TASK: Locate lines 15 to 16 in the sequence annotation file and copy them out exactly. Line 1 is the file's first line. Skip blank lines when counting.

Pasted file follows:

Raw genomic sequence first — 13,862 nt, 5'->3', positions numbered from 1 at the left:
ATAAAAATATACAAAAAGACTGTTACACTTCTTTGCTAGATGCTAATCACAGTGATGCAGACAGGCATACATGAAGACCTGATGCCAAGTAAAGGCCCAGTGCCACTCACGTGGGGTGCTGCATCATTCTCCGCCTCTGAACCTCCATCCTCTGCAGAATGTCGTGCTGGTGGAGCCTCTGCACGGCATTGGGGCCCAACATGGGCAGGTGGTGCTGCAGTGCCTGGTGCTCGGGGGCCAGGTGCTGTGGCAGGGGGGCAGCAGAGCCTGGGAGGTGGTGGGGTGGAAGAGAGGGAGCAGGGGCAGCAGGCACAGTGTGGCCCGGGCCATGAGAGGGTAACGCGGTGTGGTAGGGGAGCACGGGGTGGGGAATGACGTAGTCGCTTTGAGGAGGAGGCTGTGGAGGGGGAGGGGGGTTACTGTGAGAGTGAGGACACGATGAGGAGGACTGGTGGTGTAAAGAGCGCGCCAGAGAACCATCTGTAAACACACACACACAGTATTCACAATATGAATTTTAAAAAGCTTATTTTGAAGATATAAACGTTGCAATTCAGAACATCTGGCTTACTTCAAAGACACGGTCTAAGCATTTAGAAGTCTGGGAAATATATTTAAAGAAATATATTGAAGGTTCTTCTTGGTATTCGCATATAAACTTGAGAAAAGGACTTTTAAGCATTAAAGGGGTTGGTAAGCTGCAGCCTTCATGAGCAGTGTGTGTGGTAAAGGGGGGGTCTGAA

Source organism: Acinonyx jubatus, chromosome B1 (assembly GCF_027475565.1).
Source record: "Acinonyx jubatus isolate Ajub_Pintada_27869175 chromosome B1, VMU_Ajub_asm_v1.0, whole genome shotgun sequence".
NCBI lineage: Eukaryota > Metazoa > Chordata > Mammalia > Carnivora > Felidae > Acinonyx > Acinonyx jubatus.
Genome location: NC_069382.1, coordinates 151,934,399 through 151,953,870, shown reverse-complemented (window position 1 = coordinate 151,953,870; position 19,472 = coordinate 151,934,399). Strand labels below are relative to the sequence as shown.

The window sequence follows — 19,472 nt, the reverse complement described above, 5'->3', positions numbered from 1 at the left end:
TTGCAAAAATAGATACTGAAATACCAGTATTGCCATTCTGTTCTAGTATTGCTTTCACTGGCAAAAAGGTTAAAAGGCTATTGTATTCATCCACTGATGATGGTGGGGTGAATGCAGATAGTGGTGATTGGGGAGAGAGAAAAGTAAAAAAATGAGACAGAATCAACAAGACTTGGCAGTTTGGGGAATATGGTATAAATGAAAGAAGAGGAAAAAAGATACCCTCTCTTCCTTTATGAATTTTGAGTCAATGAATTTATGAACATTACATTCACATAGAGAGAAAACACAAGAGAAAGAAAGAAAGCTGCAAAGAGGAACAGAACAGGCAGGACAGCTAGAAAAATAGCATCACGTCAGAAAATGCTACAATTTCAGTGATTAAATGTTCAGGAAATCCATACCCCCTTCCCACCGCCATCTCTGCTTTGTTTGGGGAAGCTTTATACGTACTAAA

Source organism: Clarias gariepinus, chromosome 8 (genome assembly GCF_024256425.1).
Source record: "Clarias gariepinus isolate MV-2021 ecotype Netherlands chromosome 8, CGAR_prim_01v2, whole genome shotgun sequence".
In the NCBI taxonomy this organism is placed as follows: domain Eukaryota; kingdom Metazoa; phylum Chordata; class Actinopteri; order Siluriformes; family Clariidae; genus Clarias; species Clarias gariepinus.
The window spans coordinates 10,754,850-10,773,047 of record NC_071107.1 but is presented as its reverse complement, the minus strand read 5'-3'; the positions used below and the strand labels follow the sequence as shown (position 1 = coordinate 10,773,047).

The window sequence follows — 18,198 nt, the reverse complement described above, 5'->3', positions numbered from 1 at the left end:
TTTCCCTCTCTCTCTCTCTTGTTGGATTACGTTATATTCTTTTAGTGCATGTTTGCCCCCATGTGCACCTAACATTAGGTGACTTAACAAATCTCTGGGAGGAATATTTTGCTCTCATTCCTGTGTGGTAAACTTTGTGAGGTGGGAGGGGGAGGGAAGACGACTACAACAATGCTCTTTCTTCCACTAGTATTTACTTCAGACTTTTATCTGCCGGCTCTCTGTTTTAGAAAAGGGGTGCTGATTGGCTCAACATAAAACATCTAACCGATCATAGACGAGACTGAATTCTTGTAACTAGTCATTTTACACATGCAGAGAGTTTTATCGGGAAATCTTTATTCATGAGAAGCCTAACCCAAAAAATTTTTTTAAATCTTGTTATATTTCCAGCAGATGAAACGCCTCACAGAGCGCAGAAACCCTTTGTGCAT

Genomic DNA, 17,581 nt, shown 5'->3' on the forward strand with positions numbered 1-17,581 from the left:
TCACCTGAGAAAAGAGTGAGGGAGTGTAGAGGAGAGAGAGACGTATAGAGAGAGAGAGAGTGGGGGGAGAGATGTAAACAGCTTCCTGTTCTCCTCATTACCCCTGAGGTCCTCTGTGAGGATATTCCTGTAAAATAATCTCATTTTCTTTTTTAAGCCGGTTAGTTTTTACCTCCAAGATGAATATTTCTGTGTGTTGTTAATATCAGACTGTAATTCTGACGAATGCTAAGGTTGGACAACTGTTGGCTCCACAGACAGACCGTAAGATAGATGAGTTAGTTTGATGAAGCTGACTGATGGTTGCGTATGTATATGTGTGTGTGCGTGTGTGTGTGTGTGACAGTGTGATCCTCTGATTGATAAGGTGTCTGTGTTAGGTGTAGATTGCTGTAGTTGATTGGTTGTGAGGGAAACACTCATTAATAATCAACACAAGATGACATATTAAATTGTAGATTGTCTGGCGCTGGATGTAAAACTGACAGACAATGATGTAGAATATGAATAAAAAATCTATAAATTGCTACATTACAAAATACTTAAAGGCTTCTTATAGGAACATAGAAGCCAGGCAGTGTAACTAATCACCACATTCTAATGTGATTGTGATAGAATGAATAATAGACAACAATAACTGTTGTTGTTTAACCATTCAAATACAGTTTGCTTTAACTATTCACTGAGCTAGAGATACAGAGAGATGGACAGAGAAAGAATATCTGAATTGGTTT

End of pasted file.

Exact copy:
Genomic DNA, 17,581 nt, shown 5'->3' on the forward strand with positions numbered 1-17,581 from the left:
TCACCTGAGAAAAGAGTGAGGGAGTGTAGAGGAGAGAGAGACGTATAGAGAGAGAGAGAGTGGGGGGAGAGATGTAAACAGCTTCCTGTTCTCCTCATTACCCCTGAGGTCCTCTGTGAGGATATTCCTGTAAAATAATCTCATTTTCTTTTTTAAGCCGGTTAGTTTTTACCTCCAAGATGAATATTTCTGTGTGTTGTTAATATCAGACTGTAATTCTGACGAATGCTAAGGTTGGACAACTGTTGGCTCCACAGACAGACCGTAAGATAGATGAGTTAGTTTGATGAAGCTGACTGATGGTTGCGTATGTATATGTGTGTGTGCGTGTGTGTGTGTGTGACAGTGTGATCCTCTGATTGATAAGGTGTCTGTGTTAGGTGTAGATTGCTGTAGTTGATTGGTTGTGAGGGAAACACTCATTAATAATCAACACAAGATGACATATTAAATTGTAGATTGTCTGGCGCTGGATGTAAAACTGACAGACAATGATGTAGAATATGAATAAAAAATCTATAAATTGCTACATTACAAAATACTTAAAGGCTTCTTATAGGAACATAGAAGCCAGGCAGTGTAACTAATCACCACATTCTAATGTGATTGTGATAGAATGAATAATAGACAACAATAACTGTTGTTGTTTAACCATTCAAATACAGTTTGCTTTAACTATTCACTGAGCTAGAGATACAGAGAGATGGACAGAGAAAGAATATCTGAATTGGTTT